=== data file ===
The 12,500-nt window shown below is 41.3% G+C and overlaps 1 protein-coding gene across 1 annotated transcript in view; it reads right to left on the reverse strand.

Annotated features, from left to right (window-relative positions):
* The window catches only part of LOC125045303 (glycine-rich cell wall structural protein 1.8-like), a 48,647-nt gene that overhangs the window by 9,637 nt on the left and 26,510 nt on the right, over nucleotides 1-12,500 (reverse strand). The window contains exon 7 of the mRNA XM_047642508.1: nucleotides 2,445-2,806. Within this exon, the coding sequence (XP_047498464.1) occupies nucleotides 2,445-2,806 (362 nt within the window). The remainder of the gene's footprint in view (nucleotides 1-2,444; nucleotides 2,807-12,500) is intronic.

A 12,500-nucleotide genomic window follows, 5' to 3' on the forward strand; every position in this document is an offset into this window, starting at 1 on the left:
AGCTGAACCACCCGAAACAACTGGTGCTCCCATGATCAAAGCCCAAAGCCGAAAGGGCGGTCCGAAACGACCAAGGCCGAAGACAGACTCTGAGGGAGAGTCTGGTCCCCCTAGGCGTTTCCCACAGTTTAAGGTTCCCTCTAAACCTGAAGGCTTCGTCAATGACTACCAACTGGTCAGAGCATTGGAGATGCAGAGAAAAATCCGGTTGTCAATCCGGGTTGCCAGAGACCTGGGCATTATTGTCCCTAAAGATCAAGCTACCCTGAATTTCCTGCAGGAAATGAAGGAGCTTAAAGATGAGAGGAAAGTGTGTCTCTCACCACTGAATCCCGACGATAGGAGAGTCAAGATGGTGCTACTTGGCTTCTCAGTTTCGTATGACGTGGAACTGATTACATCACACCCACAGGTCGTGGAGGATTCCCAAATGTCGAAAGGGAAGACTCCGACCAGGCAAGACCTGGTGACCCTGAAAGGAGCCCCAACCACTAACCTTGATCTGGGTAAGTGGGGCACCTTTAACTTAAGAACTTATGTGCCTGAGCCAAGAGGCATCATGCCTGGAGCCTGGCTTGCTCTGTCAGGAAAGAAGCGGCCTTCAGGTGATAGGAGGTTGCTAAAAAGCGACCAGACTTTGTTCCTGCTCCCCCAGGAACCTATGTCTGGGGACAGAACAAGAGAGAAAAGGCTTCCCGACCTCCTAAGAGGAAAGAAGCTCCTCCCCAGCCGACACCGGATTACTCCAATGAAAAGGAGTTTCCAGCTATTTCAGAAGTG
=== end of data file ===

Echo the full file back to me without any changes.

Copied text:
The 12,500-nt window shown below is 41.3% G+C and overlaps 1 protein-coding gene across 1 annotated transcript in view; it reads right to left on the reverse strand.

Annotated features, from left to right (window-relative positions):
* The window catches only part of LOC125045303 (glycine-rich cell wall structural protein 1.8-like), a 48,647-nt gene that overhangs the window by 9,637 nt on the left and 26,510 nt on the right, over nucleotides 1-12,500 (reverse strand). The window contains exon 7 of the mRNA XM_047642508.1: nucleotides 2,445-2,806. Within this exon, the coding sequence (XP_047498464.1) occupies nucleotides 2,445-2,806 (362 nt within the window). The remainder of the gene's footprint in view (nucleotides 1-2,444; nucleotides 2,807-12,500) is intronic.

A 12,500-nucleotide genomic window follows, 5' to 3' on the forward strand; every position in this document is an offset into this window, starting at 1 on the left:
AGCTGAACCACCCGAAACAACTGGTGCTCCCATGATCAAAGCCCAAAGCCGAAAGGGCGGTCCGAAACGACCAAGGCCGAAGACAGACTCTGAGGGAGAGTCTGGTCCCCCTAGGCGTTTCCCACAGTTTAAGGTTCCCTCTAAACCTGAAGGCTTCGTCAATGACTACCAACTGGTCAGAGCATTGGAGATGCAGAGAAAAATCCGGTTGTCAATCCGGGTTGCCAGAGACCTGGGCATTATTGTCCCTAAAGATCAAGCTACCCTGAATTTCCTGCAGGAAATGAAGGAGCTTAAAGATGAGAGGAAAGTGTGTCTCTCACCACTGAATCCCGACGATAGGAGAGTCAAGATGGTGCTACTTGGCTTCTCAGTTTCGTATGACGTGGAACTGATTACATCACACCCACAGGTCGTGGAGGATTCCCAAATGTCGAAAGGGAAGACTCCGACCAGGCAAGACCTGGTGACCCTGAAAGGAGCCCCAACCACTAACCTTGATCTGGGTAAGTGGGGCACCTTTAACTTAAGAACTTATGTGCCTGAGCCAAGAGGCATCATGCCTGGAGCCTGGCTTGCTCTGTCAGGAAAGAAGCGGCCTTCAGGTGATAGGAGGTTGCTAAAAAGCGACCAGACTTTGTTCCTGCTCCCCCAGGAACCTATGTCTGGGGACAGAACAAGAGAGAAAAGGCTTCCCGACCTCCTAAGAGGAAAGAAGCTCCTCCCCAGCCGACACCGGATTACTCCAATGAAAAGGAGTTTCCAGCTATTTCAGAAGTG